• Contact telephone number
  • Dates of stay
  • Arrival time, if known
  • Number of guests
  • Any special requests e.g. food allergies, family room

You can process this information either into your own spreadsheet system or by using online software, depending on the size of your property and your booking requirements. 

Make sure you’re set up to manage bookings on the go too. Divert calls to your mobile and sync your emails to your phone if you’re out and about. A delayed response to an enquiry could cost you a booking. 

Consider your payment terms, after all a cancelled booking can mean a loss of potential income. In some cases, guests may want to just make a provisional booking and so by requiring a deposit, or setting a deadline for payment you know there will be time to re-sell the room if needed. 

Expand your terms and conditions further by specifying check-in and check-out times, breakfast service times and minimum night stays upfront too. 

You’ve secured the booking and your guests are on their way… 

Follow these top tips on creating a warm welcome and fond farewell to your guests:

  • Send out a pre-arrival email with details on ‘how to find us’ and a reminder of contact details if they have any problems finding you. This is a good time to confirm their approximate arrival time to ensure someone is there to meet them. 
  • Make sure you too have their contact details, in particular their mobile number, so you can reach them if you need to. Perhaps there are roadworks that you want to make them aware of or you need to pop out whilst they’re on their way. 
  • Make sure your arrival, departure and breakfast times all suit you and your working hours so that checking guests in and out is as straightforward as possible. This information should be clearly displayed on your website and booking materials, and explained at check-in to reinforce the message and allow for change overs. 
  • As daunting as it may seem, give guests their own key or access to one via a key safe. You can’t be available 24/7 and guests need the freedom to come and go.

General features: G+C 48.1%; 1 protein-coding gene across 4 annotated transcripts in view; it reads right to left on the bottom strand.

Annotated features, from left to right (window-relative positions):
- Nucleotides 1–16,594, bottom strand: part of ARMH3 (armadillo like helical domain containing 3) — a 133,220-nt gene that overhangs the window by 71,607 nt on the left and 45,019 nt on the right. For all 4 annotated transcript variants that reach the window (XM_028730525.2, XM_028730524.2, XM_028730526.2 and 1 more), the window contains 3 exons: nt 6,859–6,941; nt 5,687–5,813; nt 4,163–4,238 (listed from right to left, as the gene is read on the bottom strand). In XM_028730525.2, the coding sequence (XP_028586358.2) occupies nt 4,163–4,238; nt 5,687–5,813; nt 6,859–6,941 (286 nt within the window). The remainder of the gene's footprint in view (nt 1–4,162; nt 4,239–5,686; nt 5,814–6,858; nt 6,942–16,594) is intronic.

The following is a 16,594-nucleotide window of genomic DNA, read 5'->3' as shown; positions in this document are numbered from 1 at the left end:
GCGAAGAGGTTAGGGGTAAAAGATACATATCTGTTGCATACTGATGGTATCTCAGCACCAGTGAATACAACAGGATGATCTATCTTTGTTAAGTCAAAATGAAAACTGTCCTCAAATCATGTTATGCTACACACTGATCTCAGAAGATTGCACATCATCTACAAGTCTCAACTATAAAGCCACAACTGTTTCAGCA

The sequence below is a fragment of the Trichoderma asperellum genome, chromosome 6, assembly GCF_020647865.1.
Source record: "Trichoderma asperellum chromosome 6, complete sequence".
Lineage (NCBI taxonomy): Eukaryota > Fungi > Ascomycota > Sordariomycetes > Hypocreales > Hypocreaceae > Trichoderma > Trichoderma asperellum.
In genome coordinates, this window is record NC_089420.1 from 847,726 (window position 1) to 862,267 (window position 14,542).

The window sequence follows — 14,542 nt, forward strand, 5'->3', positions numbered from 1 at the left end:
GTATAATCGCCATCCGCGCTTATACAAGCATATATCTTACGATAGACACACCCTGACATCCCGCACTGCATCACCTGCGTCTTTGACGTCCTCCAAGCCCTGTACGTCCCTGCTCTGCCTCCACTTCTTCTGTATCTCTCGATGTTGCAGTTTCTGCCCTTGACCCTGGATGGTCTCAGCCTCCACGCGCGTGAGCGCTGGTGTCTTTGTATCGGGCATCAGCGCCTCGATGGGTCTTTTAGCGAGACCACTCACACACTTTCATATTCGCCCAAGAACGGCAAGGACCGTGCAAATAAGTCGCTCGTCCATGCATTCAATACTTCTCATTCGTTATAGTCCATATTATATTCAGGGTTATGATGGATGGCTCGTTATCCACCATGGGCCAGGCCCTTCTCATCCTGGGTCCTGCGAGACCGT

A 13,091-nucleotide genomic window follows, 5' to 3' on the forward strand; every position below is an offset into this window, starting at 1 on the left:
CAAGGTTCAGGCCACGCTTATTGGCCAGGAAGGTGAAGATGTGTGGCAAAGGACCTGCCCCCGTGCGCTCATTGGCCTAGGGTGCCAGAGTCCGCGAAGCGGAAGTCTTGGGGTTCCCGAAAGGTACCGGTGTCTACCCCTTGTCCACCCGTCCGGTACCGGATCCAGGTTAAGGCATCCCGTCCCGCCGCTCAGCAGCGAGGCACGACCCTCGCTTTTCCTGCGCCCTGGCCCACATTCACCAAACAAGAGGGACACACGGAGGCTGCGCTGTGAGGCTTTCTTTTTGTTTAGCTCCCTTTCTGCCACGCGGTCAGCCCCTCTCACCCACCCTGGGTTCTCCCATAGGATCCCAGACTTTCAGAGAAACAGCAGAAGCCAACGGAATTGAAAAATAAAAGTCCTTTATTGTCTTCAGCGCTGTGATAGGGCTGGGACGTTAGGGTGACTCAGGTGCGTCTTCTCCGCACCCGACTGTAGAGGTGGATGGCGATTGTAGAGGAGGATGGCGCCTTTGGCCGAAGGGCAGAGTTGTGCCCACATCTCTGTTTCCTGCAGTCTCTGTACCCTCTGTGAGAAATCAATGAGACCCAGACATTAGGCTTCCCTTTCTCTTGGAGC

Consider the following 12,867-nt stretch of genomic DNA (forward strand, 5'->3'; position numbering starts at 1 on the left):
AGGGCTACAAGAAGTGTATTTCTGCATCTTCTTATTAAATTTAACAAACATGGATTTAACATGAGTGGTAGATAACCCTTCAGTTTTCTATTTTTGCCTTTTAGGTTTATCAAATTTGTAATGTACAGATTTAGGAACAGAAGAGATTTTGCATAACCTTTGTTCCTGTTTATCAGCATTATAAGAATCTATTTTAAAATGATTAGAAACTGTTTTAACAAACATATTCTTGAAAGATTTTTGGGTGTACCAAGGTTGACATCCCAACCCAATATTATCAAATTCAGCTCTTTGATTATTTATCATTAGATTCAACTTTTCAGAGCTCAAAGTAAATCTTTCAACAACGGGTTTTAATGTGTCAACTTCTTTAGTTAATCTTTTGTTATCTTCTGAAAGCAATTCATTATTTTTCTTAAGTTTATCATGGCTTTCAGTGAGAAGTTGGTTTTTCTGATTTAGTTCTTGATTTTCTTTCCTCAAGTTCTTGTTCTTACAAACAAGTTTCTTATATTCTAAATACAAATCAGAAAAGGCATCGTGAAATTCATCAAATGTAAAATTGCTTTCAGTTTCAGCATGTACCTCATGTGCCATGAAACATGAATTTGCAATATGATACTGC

We’ve missed a bit! You need to attract bookings in the first place, that’s where marketing comes in! 

It can be a competitive market so whilst great service will encourage repeat bookings you will always need to be proactive in promoting your business to new potential guests. 

You can have the best B&B in a superb location and unbeatable service, but what good is it if nobody knows you’re there? To market your property effectively you need to identify who your target audience are and understand what your unique selling point is, i.e. typically who are your guests and how would you explain to people what it is about your B&B that’s so special. 

For example, if most of your guest are couple’s celebrating an occasion then you can create key messages and services that will appeal to those people at those moments. 

If you’re a seaside location with lots of family bookings then fill your website and brochure with photos of families having a great day out. You get the idea. 

Here’s some food for thought… 

Is there an opportunity to collaborate with local businesses? They may already be marketing to your target audience with complimentary services. Or they may employ a number of contractors who travel to the area for work and need somewhere to stay. 

Should you market your B&B on a national or even international scale? If you’re in a tourist hot-spot then organisations such as Visit Britain may be worth advertising through. 

If you’re generally attracting guests from a particular region then newspaper and magazine advertising can be beneficial. It can be costly but will ensure you promote your property to the right people. 

Your own website and even social media channels will allow you to reach a large volume of people with lower costs associated long-term. Think of these channels as a digital brochure, all you need is some nice content to make it work. 

Sometimes all it takes is a little incentive. 

An offer or competition gives you a great excuse to speak to potential guests, to remind them that you’re there and try to persuade them that they’re overdue a weekend away! 

If you’re still considering whether running a B&B is for you then go back to basics with our 10 Things To Consider Before You Buy a B&B blog.